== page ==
By Kwame Okoampa-Ahoofe, Jr., Ph.D.

In this mid-term year to Election 2012, it would be more productive for the New Patriotic Party’s parliamentary minority leader to focus on returning his party to the executive and legislative seats of power than unnecessarily wrangling with firebrand feminists and human rights activists over a woman’s right to terminate an unwanted pregnancy (See “Minority Leader, Nana Oye Lithur Clash on Abortion” 6/21/10).

Mr. Osei Kyei Mensah-Bonsu reportedly told Joy News that there are some legal “loopholes that allow expectant mothers to perform abortions.” The Kumasi-Suame MP also called for the establishment of a board/panel to determine which pregnant women get to exercise their right to abortion induction and/or not.

Personally speaking, not only does Mr. Mensah-Bonsu sound regressively patronizing, but the man also seems to be totally out of synch with Ghana’s Fourth-Republican democratic cultural dispensation. It also constitutes the very height of arrogance, verging on outright criminality, for the Suame MP to presume to appreciate the value of human life better than the very women whose primary burden has been to carry a fetus to term, as it were, and then primarily or almost single-handedly nurture these little humans into adults such as Mr. Mensah-Bonsu himself!

Add to the preceding the quite daunting fact that in a remarkable percentage of instances these women have to single-handedly raise their children – wanted or unwanted – and the cynical arrogance of Mr. Mensah-Bonsu becomes even more flagrant.

The NPP minority leader also speaks as if he was just thrown down from outer-space in order to punitively live with us earthlings; else he wouldn’t be making such at once vacuous and retrograde statements as making young adult women who participate in heterosexual activities pay dearly for the very decision of expressing their innate sexuality. Listen to this: “People should live up to their responsibilities. The consequences of the actions that you take, or engage in, should live with you. You should not say that: ‘Well, I undertook the enterprise for fun, I’m not prepared [to have a baby], you should anticipate the consequences.”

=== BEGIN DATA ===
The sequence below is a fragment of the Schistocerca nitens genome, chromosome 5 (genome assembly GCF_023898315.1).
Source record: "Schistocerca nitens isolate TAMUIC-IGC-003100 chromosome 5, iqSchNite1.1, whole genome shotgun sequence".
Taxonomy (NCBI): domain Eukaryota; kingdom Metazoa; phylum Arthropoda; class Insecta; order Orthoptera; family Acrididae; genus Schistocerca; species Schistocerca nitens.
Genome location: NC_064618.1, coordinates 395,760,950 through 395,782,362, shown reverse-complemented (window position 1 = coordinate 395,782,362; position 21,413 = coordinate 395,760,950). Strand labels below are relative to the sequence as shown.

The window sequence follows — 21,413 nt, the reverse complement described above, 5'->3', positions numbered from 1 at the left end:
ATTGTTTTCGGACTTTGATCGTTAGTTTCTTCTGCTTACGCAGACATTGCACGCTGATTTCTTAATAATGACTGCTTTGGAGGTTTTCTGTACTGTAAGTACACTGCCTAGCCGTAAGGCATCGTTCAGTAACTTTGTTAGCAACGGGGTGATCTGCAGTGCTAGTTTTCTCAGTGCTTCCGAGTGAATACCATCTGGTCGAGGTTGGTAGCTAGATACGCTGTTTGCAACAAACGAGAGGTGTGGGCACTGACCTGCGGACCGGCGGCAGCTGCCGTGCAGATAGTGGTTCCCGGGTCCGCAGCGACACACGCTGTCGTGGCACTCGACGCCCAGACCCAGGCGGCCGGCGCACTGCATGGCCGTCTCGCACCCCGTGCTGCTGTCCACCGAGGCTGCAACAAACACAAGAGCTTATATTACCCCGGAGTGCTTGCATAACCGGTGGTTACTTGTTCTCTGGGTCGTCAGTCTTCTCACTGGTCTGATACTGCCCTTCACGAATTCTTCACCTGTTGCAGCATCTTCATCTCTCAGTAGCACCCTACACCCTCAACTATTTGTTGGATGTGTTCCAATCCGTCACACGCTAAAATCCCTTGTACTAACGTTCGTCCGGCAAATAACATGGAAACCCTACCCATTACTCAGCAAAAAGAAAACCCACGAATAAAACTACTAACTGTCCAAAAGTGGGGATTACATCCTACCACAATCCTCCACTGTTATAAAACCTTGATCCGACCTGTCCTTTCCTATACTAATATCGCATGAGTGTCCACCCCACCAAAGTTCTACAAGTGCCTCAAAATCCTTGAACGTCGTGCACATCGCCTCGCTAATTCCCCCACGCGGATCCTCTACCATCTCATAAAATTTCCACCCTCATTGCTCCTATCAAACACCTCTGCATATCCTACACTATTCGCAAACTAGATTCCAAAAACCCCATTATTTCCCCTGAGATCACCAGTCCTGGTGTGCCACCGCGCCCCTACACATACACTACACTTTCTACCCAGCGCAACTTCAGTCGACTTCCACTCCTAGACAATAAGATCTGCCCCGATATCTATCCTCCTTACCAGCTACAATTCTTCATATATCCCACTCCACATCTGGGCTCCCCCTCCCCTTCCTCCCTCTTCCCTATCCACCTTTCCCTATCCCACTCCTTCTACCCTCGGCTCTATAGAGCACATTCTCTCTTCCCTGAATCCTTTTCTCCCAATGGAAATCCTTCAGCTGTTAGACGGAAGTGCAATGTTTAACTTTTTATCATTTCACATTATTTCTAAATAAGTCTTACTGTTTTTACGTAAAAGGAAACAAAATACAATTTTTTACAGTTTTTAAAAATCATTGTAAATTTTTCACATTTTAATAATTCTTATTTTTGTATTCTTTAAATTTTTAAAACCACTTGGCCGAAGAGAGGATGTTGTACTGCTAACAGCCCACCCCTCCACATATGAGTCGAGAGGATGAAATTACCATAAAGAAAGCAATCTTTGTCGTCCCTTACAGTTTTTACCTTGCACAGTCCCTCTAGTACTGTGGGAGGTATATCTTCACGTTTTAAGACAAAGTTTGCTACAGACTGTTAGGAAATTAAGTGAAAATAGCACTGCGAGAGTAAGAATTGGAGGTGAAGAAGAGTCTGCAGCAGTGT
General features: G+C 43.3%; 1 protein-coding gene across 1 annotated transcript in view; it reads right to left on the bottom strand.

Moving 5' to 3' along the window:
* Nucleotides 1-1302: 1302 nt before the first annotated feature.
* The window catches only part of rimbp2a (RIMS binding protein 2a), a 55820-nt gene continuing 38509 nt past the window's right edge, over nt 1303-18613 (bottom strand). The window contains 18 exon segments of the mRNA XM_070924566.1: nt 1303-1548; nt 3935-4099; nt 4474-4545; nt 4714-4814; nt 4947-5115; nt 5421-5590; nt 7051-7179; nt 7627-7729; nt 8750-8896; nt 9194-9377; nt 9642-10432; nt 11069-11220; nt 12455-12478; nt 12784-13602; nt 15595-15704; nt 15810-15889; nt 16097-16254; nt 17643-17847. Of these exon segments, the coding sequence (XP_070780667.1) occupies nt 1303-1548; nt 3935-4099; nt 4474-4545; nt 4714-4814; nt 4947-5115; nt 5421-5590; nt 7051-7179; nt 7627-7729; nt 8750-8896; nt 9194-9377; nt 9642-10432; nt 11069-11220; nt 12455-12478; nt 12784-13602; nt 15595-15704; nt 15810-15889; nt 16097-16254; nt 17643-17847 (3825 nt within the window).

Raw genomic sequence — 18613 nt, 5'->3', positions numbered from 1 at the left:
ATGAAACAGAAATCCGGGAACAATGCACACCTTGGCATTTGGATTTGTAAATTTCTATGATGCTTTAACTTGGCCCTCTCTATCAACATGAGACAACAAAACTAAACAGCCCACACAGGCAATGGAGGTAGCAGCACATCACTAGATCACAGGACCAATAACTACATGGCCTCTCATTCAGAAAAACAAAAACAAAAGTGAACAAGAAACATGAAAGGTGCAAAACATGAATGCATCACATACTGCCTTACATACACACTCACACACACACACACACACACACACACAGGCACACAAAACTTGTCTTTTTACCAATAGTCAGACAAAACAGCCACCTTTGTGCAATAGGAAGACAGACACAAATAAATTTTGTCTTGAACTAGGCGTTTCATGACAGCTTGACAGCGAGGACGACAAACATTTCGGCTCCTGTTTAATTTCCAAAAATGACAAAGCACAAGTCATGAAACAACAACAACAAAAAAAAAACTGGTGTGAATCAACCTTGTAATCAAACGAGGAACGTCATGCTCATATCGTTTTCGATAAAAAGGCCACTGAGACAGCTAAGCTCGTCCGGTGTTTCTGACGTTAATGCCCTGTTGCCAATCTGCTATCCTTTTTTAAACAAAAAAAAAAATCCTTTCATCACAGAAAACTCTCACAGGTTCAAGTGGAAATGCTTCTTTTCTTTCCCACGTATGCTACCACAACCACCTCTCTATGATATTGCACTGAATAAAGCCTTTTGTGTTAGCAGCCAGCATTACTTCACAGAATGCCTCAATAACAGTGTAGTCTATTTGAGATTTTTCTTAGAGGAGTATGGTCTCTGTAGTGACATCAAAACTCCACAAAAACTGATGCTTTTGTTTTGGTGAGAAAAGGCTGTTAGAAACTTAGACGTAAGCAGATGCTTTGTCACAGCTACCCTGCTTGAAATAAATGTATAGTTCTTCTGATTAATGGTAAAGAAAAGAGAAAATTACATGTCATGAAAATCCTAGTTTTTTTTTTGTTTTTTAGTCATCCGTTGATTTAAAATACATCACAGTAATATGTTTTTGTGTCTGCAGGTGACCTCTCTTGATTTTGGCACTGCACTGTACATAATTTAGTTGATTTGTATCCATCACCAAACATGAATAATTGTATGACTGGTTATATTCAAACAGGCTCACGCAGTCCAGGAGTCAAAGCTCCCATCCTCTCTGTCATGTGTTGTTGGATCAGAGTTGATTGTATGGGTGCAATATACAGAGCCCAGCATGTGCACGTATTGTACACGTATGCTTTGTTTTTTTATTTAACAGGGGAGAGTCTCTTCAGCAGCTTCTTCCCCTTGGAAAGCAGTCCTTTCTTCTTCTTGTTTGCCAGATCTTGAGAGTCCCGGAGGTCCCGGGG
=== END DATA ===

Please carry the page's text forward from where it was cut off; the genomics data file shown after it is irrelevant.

Maybe Mr. Mensah-Bonsu ought to be told in plain language that he was not sent by the people of Suame to our National Assembly to determine the most appropriate punishment for young women who prematurely get impregnated by “responsible” adult males like the critic himself!

In other words, rather than get angry with these unfortunate women, the NPP minority leader ought to be assisting, or lending a responsible hand, in the crafting of just laws that would ensure that the men responsible for such pregnancies squarely pay for their coital contribution to the plight of these women.

In Ghana presently, what makes the right of a pregnant woman to abort the fetus that she is carrying even more imperative, than all else in the civilized world, is the fact that there does not exist any effective or viable child-support socio-judicial system such as prevails in the United States. And until such a comprehensive system has been established under the Ministry For Women And Children’s Affairs, self-righteous critics like Mr. Mensah-Bonsu had better cultivate a modicum of humility or risk being perceived as hypocrites.

Indeed, were the minority leader seriously interested in causing a drastic reduction in the number of abortions conducted yearly in the country, he would have called for tough legal sanctions – such as life imprisonment or even firing squad – for the reckless and pathologically hedonistic men, especially the married men, who routinely get these women pregnant, thereby significantly lowering the chances of their victims for professional development and vocational success.

What needs to be done right now, is for the government to mandate the establishment of sex-education programs at all levels of the Ghanaian academy, as it were, perhaps even beginning from the first grade. By the junior high-school level when students are poised to either getting pregnant or impregnating female sexual partners – girlfriends – contraceptive devices like condoms, pills and foams could be introduced into the curriculum.

The head-in-the-sand approach apparently taken by Mr. Mensah-Bonsu is woefully devoid of the sort of take-charge and visionary leadership desired by a twenty-first century democratic culture. And the sooner the Suame MP and leaders of his ilk come to terms with this practical reality, the better it would be for themselves and the rest of Ghanaian society at large.

It is also quite interesting that in calling for a total ban on abortion, Mr. Mensah-Bonsu made no generous offer of being ready to personally care for such unwanted babies. In other words, responsible leadership is about far more than rhetorical grandstanding. It is squarely about putting your money where your mouth is.

*Kwame Okoampa-Ahoofe, Jr., Ph.D., is Associate Professor of English, Journalism and Creative Writing at Nassau Community College of the State University of New York, Garden City. He is a Governing Board Member of the Accra-based Danquah Institute (DI) and the author of 21 books, including “Ghanaian Politics Today” (Atumpan Publications/, 2008). E-mail:


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